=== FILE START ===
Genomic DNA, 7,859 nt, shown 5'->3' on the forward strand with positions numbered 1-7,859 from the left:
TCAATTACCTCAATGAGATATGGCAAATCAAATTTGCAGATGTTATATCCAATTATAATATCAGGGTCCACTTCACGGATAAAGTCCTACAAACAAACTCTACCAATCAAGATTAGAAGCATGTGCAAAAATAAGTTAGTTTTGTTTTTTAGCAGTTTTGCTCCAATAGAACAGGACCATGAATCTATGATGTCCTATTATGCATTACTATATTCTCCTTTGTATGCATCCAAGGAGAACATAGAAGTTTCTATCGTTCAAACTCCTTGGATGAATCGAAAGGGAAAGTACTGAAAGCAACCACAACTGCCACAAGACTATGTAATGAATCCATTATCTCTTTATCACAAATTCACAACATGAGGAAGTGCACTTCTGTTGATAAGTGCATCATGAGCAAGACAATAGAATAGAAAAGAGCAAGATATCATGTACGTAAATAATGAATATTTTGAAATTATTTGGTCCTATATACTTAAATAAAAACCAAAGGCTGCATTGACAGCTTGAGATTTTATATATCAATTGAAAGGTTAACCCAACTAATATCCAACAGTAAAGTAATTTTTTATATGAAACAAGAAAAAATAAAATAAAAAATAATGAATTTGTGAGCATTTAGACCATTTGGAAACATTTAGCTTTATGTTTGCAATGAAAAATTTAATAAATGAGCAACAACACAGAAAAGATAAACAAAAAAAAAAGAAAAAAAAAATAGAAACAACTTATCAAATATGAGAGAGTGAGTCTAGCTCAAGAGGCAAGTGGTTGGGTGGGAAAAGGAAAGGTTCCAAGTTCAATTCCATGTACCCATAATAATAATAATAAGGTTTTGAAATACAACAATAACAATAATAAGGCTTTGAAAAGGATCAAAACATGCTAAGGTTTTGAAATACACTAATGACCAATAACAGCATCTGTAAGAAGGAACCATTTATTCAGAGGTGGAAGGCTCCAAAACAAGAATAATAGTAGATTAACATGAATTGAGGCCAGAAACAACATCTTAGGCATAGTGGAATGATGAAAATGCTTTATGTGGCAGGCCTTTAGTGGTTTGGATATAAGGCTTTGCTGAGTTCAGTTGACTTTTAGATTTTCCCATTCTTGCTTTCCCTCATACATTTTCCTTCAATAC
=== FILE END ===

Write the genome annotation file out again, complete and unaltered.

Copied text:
Genomic DNA, 7,859 nt, shown 5'->3' on the forward strand with positions numbered 1-7,859 from the left:
TCAATTACCTCAATGAGATATGGCAAATCAAATTTGCAGATGTTATATCCAATTATAATATCAGGGTCCACTTCACGGATAAAGTCCTACAAACAAACTCTACCAATCAAGATTAGAAGCATGTGCAAAAATAAGTTAGTTTTGTTTTTTAGCAGTTTTGCTCCAATAGAACAGGACCATGAATCTATGATGTCCTATTATGCATTACTATATTCTCCTTTGTATGCATCCAAGGAGAACATAGAAGTTTCTATCGTTCAAACTCCTTGGATGAATCGAAAGGGAAAGTACTGAAAGCAACCACAACTGCCACAAGACTATGTAATGAATCCATTATCTCTTTATCACAAATTCACAACATGAGGAAGTGCACTTCTGTTGATAAGTGCATCATGAGCAAGACAATAGAATAGAAAAGAGCAAGATATCATGTACGTAAATAATGAATATTTTGAAATTATTTGGTCCTATATACTTAAATAAAAACCAAAGGCTGCATTGACAGCTTGAGATTTTATATATCAATTGAAAGGTTAACCCAACTAATATCCAACAGTAAAGTAATTTTTTATATGAAACAAGAAAAAATAAAATAAAAAATAATGAATTTGTGAGCATTTAGACCATTTGGAAACATTTAGCTTTATGTTTGCAATGAAAAATTTAATAAATGAGCAACAACACAGAAAAGATAAACAAAAAAAAAAGAAAAAAAAAATAGAAACAACTTATCAAATATGAGAGAGTGAGTCTAGCTCAAGAGGCAAGTGGTTGGGTGGGAAAAGGAAAGGTTCCAAGTTCAATTCCATGTACCCATAATAATAATAATAAGGTTTTGAAATACAACAATAACAATAATAAGGCTTTGAAAAGGATCAAAACATGCTAAGGTTTTGAAATACACTAATGACCAATAACAGCATCTGTAAGAAGGAACCATTTATTCAGAGGTGGAAGGCTCCAAAACAAGAATAATAGTAGATTAACATGAATTGAGGCCAGAAACAACATCTTAGGCATAGTGGAATGATGAAAATGCTTTATGTGGCAGGCCTTTAGTGGTTTGGATATAAGGCTTTGCTGAGTTCAGTTGACTTTTAGATTTTCCCATTCTTGCTTTCCCTCATACATTTTCCTTCAATAC